American Indian Stories
Charles A. Eastman (Ohiyesa)
“Old Indian Days” is a collection of short stories written by Charles A. Eastman, a Native American writer and physician. The stories are based on his personal experiences and traditional stories he heard from his Ojibwe and Sioux elders.
The book highlights the rich culture and history of Native Americans and portrays their struggles and triumphs. The stories depict the ways in which Native Americans interacted with their environment, spirituality, and the changing world around them. They also shed light on the impact of colonization, assimilation, and the loss of traditional ways of life on Native American communities.
The importance of “Old Indian Days” lies in its role in preserving Native American culture and history. The book serves as a valuable resource for those interested in learning about Native American culture and provides a rare glimpse into the daily lives, beliefs, and values of these communities. Additionally, the book has contributed to the recognition and celebration of Native American literature, which was previously marginalized in the Western literary canon. It has influenced subsequent Native American writers, such as Louise Erdrich and Leslie Marmon Silko, and has paved the way for the emergence of Native American literature as a distinct genre.
Short Stories Included:
- The Grave of the Dog
- The Famine
- The Chief Soldier
- The Singing Spirit
- The White Man’s Errand
- The Madness of Bald Eagle
CHARLES EASTMAN (Ohiyesa)
Charles A. Eastman (1858-1939), also known by his Native American name Ohiyesa, was a Santee Dakota physician, writer, and activist who worked to promote understanding and appreciation of Native American culture and traditions. He was born in Minnesota and raised in a traditional Dakota Sioux family but later attended Dartmouth College and Boston University to pursue a career in medicine.
Eastman became an important advocate for Native American rights and worked with the U.S. government to improve the conditions of Native American reservations. He was also an author and wrote several books, including “Indian Boyhood” (1902), “The Soul of the Indian” (1911), and “From the Deep Woods to Civilization” (1916). These books provided insight into his experiences growing up as a Native American and his perspective on the challenges faced by his people as they were forced to adapt to the changing world around them.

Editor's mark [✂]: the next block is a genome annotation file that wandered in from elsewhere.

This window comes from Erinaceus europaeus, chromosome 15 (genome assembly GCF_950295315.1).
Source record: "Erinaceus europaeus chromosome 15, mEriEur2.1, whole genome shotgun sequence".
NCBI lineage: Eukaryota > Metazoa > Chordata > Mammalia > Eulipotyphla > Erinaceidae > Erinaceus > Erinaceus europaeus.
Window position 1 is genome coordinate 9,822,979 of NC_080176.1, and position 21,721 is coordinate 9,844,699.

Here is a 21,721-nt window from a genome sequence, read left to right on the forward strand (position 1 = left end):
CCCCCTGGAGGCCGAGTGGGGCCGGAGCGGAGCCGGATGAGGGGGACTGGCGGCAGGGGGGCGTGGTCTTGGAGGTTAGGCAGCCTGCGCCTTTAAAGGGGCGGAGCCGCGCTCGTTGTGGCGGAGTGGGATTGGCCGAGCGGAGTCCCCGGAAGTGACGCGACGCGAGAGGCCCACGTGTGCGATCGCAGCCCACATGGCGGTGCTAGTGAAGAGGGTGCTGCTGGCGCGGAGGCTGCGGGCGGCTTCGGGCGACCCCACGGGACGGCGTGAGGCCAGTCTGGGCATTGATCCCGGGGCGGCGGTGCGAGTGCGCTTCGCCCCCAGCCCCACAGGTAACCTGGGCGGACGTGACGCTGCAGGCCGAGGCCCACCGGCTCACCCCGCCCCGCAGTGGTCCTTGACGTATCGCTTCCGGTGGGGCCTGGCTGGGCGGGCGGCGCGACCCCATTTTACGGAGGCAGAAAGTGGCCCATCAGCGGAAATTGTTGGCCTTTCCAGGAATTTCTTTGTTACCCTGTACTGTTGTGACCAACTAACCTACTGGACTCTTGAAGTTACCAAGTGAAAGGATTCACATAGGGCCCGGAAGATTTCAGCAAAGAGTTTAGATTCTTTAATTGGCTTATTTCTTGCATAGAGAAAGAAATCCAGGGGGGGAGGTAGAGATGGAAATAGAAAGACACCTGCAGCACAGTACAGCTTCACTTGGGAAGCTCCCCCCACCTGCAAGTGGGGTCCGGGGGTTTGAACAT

Eastman’s literary contributions have helped to increase awareness and understanding of Native American culture and experiences. “Old Indian Days,” in particular, is widely regarded as a pioneering work in th field of Native American literature. It was one of the earliest collections of short stories written by a Native American and was well-received by both Native and non-Native readers.
Eastman’s writings also played an important role in promoting the rights of Native Americans. He advocated for the preservation of traditional ways of life and the recognition of Native American sovereignty. He served as a representative for the Sioux at the Wounded Knee massacre hearings and was involved in efforts to secure greater legal protections for Native American communities.
Eastman’s life and works have continued to inspire subsequent generations of Native American writers and activists. His legacy has contributed to the recognition and appreciation of Native American literature and culture in the broader American society.